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Socl Adds Yet Another Social Option for Marketers to Explore or Ignore

This week's launch of Microsoft's Socl app does little to help the crowded social scene. Just how many social media icons constitute too many for a site designer or visitor to stomach?

Sites are starting to look a little crowded with Microsoft's Socl icon joining the likes of Facebook, Twitter, FourSquare, Pinterest and others demanding space next to posts or on stores, at the top of sites and on advertisements or campaigns. 

Are Our Sites Becoming Overly Social

Just weeks after BlackBerry's launch of the Channels social feature for its Messenger app, along comes Microsoft with Socl for iOS, Android and Windows Phone. The social service has spent over a year in development and beta on the PC, before becoming the latest app from Microsoft.

Which leaves marketers, social media managers and site designers with a couple more boxes to tick, more web engagement angles to cover, and more services to cram in. On the plus side, time is on their side as the modest uptake and interest for both services suggests no urgency to bolt these into their own websites or social media strategies. 

First impressions aren't that hot either with IT World calling it "half-baked and jumbled," while others seem rather confused. But as Microsoft evolves the product, there's clearly scope for some useful features and there's no one like MS to throw money at a project until it works. 

However, preparing a strategy now will prepare your company should either Channels, Socl or another contender develop a groundswell of use and support that makes it the next essential social media service. If Microsoft  tries to weave its products and users together via Socl, perhaps with Skype, Yammer or Internet Explorer integration, it could become a contender in the social market.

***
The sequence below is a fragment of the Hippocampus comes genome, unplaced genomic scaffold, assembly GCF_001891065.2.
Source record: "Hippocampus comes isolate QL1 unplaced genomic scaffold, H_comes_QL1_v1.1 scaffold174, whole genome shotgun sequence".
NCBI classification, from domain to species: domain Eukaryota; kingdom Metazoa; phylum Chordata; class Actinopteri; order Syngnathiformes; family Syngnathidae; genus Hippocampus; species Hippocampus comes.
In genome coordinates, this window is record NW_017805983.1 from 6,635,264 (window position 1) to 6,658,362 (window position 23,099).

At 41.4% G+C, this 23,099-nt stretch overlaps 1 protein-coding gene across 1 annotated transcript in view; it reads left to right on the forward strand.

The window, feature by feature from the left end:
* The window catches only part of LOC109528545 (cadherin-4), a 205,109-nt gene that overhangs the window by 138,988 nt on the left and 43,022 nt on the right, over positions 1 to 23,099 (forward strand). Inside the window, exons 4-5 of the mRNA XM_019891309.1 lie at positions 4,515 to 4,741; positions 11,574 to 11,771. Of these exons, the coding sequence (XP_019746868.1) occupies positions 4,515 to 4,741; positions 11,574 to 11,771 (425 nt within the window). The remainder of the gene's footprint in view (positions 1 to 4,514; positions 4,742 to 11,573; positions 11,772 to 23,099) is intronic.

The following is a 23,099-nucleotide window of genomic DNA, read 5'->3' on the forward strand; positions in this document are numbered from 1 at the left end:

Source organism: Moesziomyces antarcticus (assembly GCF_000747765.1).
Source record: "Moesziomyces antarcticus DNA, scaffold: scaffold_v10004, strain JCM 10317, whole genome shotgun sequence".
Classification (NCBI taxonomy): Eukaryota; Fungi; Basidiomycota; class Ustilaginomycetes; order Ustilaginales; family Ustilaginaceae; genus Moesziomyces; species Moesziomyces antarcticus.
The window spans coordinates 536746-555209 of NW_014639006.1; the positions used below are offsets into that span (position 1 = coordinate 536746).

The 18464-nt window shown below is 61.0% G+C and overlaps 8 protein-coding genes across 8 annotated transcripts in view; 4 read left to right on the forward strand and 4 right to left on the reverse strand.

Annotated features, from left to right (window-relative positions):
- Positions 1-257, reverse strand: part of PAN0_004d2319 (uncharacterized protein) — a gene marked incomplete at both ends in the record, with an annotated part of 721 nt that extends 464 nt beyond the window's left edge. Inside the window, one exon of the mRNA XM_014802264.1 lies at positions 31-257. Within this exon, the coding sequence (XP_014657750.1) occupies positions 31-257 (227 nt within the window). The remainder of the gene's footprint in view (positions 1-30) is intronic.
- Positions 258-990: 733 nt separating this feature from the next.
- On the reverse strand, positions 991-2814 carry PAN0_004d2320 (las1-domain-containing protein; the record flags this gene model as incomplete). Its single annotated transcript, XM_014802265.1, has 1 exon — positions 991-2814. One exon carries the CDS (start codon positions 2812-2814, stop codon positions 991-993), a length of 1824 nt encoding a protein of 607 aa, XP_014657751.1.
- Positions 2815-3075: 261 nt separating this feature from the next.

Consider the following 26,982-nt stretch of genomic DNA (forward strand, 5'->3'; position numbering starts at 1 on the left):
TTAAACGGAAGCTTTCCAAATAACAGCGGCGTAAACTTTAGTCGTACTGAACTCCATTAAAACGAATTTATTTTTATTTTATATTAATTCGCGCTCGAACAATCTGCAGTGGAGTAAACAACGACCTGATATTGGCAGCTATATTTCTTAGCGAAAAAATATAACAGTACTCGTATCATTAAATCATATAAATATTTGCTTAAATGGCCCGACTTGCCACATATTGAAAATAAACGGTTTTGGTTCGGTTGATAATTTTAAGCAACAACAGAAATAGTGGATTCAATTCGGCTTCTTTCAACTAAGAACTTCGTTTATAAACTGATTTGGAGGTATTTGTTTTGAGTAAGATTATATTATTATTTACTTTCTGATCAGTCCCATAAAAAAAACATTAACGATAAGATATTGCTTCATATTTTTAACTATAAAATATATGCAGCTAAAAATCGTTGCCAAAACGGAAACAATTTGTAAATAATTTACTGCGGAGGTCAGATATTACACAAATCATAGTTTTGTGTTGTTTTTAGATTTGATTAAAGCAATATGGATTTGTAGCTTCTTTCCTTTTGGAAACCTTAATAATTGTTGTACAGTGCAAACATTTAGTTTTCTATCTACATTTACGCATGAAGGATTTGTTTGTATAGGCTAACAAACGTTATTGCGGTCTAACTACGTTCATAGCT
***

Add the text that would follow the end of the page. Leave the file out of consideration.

What Is Socl? How do You Use It?

Before deciding on how to use the service, it is essential to understand Socl a little more. See our first look for more detail. A quick impression suggests that Socl appears rather Pinterest-esque, allowing users to create visual libraries of interesting imagery, links and content from across the web. It links with other social sites like Facebook to make access and cross-pollination easier.

The theme of collections could make it ideal for smaller businesses to bring customers together via interests in their products, especially any business with objects worth collecting or of desire. Any business that has worked with Pinterest could adapt its strategy for Socl, so expect to see visually stimulating products like the 2015 Ford Mustang garnering a lot of interest, or smaller collectibles like ranges of toys, models, memorabilia or similar themes.

Socl also offers video parties, with Microsoft offering Hour of Code development tutorials, but any user can add a video and chat about topics of interest. That has potential for businesses offering video guides, product reviews and so on. Finally Blink and Kodu allow short video clips or games to be created, which could find niche uses as promotional activity. 

socl_screen.jpg
Socl can help business find and spread information, and connect with those with similar interests

If a business lacks lots of pretty pictures, then lists of content, articles, reference materials and others could draw in more knowledge-focused users. Services like Socl are good places to repurpose existing or evergreen material in a collection, where users won't expect all new content. 

Naturally, in these early weeks, Socl is a product trying to gather interest, but even in its nascent stage is something that marketers should investigate to see how they could benefit from its features if it becomes a go-to social location for your audience. 

 
 
 
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